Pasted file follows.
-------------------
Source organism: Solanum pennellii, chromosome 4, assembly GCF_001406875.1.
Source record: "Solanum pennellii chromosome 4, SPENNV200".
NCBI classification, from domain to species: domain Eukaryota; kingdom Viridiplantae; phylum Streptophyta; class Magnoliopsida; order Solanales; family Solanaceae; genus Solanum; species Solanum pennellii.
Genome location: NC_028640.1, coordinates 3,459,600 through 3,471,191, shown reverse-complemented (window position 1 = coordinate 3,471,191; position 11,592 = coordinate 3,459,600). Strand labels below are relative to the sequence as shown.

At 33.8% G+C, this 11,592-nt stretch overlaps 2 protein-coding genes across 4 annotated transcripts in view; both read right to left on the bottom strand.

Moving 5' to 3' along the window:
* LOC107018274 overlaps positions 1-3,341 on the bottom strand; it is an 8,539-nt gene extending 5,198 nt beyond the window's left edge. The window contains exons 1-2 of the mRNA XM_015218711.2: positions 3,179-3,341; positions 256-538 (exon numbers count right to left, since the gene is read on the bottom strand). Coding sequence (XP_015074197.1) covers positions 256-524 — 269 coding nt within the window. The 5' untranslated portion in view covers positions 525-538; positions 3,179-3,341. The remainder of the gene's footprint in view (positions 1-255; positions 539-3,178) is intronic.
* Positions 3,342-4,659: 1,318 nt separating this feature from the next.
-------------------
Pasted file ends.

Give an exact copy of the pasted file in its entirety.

Source organism: Solanum pennellii, chromosome 4, assembly GCF_001406875.1.
Source record: "Solanum pennellii chromosome 4, SPENNV200".
NCBI classification, from domain to species: domain Eukaryota; kingdom Viridiplantae; phylum Streptophyta; class Magnoliopsida; order Solanales; family Solanaceae; genus Solanum; species Solanum pennellii.
Genome location: NC_028640.1, coordinates 3,459,600 through 3,471,191, shown reverse-complemented (window position 1 = coordinate 3,471,191; position 11,592 = coordinate 3,459,600). Strand labels below are relative to the sequence as shown.

At 33.8% G+C, this 11,592-nt stretch overlaps 2 protein-coding genes across 4 annotated transcripts in view; both read right to left on the bottom strand.

Moving 5' to 3' along the window:
* LOC107018274 overlaps positions 1-3,341 on the bottom strand; it is an 8,539-nt gene extending 5,198 nt beyond the window's left edge. The window contains exons 1-2 of the mRNA XM_015218711.2: positions 3,179-3,341; positions 256-538 (exon numbers count right to left, since the gene is read on the bottom strand). Coding sequence (XP_015074197.1) covers positions 256-524 — 269 coding nt within the window. The 5' untranslated portion in view covers positions 525-538; positions 3,179-3,341. The remainder of the gene's footprint in view (positions 1-255; positions 539-3,178) is intronic.
* Positions 3,342-4,659: 1,318 nt separating this feature from the next.